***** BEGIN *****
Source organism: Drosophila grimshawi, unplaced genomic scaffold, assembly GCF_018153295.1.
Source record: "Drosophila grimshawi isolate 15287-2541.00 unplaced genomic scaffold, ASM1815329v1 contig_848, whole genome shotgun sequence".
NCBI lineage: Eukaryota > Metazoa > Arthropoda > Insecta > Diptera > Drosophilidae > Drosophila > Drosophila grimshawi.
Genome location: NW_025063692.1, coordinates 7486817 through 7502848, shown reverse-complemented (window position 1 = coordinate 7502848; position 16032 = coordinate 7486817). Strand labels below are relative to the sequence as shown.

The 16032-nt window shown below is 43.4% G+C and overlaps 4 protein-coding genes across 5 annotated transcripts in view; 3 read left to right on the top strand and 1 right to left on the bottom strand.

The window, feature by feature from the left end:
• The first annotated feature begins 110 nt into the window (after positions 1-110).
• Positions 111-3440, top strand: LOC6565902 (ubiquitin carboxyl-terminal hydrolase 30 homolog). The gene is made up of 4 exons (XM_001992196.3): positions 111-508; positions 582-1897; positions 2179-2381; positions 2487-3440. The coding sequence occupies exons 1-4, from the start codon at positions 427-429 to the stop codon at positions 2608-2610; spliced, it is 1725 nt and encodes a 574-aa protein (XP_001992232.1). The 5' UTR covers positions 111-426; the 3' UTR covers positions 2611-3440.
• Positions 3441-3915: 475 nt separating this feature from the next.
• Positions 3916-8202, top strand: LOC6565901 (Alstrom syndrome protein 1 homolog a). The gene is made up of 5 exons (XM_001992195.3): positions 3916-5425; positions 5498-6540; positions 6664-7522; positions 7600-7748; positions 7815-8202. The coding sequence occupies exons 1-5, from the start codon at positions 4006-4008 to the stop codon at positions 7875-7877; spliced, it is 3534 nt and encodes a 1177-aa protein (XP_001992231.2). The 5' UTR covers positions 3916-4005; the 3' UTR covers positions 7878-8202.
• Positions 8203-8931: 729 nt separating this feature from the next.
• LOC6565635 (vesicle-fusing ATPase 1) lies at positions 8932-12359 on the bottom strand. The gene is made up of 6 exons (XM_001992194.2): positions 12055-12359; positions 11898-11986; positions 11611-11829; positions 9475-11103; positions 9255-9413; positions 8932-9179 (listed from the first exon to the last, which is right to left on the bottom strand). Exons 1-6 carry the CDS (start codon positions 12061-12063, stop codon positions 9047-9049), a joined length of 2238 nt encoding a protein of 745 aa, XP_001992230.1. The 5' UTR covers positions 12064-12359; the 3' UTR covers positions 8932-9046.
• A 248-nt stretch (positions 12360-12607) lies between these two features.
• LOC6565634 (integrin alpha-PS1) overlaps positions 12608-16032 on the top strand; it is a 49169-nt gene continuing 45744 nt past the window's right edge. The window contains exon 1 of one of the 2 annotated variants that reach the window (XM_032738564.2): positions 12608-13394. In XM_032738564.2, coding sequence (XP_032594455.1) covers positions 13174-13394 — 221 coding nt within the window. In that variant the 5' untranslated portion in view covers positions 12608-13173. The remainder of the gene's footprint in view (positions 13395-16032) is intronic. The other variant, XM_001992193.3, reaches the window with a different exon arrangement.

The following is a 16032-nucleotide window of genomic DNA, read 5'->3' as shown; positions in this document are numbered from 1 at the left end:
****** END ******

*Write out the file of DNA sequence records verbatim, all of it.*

Source organism: Drosophila grimshawi, unplaced genomic scaffold, assembly GCF_018153295.1.
Source record: "Drosophila grimshawi isolate 15287-2541.00 unplaced genomic scaffold, ASM1815329v1 contig_848, whole genome shotgun sequence".
NCBI lineage: Eukaryota > Metazoa > Arthropoda > Insecta > Diptera > Drosophilidae > Drosophila > Drosophila grimshawi.
Genome location: NW_025063692.1, coordinates 7486817 through 7502848, shown reverse-complemented (window position 1 = coordinate 7502848; position 16032 = coordinate 7486817). Strand labels below are relative to the sequence as shown.

The 16032-nt window shown below is 43.4% G+C and overlaps 4 protein-coding genes across 5 annotated transcripts in view; 3 read left to right on the top strand and 1 right to left on the bottom strand.

The window, feature by feature from the left end:
• The first annotated feature begins 110 nt into the window (after positions 1-110).
• Positions 111-3440, top strand: LOC6565902 (ubiquitin carboxyl-terminal hydrolase 30 homolog). The gene is made up of 4 exons (XM_001992196.3): positions 111-508; positions 582-1897; positions 2179-2381; positions 2487-3440. The coding sequence occupies exons 1-4, from the start codon at positions 427-429 to the stop codon at positions 2608-2610; spliced, it is 1725 nt and encodes a 574-aa protein (XP_001992232.1). The 5' UTR covers positions 111-426; the 3' UTR covers positions 2611-3440.
• Positions 3441-3915: 475 nt separating this feature from the next.
• Positions 3916-8202, top strand: LOC6565901 (Alstrom syndrome protein 1 homolog a). The gene is made up of 5 exons (XM_001992195.3): positions 3916-5425; positions 5498-6540; positions 6664-7522; positions 7600-7748; positions 7815-8202. The coding sequence occupies exons 1-5, from the start codon at positions 4006-4008 to the stop codon at positions 7875-7877; spliced, it is 3534 nt and encodes a 1177-aa protein (XP_001992231.2). The 5' UTR covers positions 3916-4005; the 3' UTR covers positions 7878-8202.
• Positions 8203-8931: 729 nt separating this feature from the next.
• LOC6565635 (vesicle-fusing ATPase 1) lies at positions 8932-12359 on the bottom strand. The gene is made up of 6 exons (XM_001992194.2): positions 12055-12359; positions 11898-11986; positions 11611-11829; positions 9475-11103; positions 9255-9413; positions 8932-9179 (listed from the first exon to the last, which is right to left on the bottom strand). Exons 1-6 carry the CDS (start codon positions 12061-12063, stop codon positions 9047-9049), a joined length of 2238 nt encoding a protein of 745 aa, XP_001992230.1. The 5' UTR covers positions 12064-12359; the 3' UTR covers positions 8932-9046.
• A 248-nt stretch (positions 12360-12607) lies between these two features.
• LOC6565634 (integrin alpha-PS1) overlaps positions 12608-16032 on the top strand; it is a 49169-nt gene continuing 45744 nt past the window's right edge. The window contains exon 1 of one of the 2 annotated variants that reach the window (XM_032738564.2): positions 12608-13394. In XM_032738564.2, coding sequence (XP_032594455.1) covers positions 13174-13394 — 221 coding nt within the window. In that variant the 5' untranslated portion in view covers positions 12608-13173. The remainder of the gene's footprint in view (positions 13395-16032) is intronic. The other variant, XM_001992193.3, reaches the window with a different exon arrangement.

The following is a 16032-nucleotide window of genomic DNA, read 5'->3' as shown; positions in this document are numbered from 1 at the left end: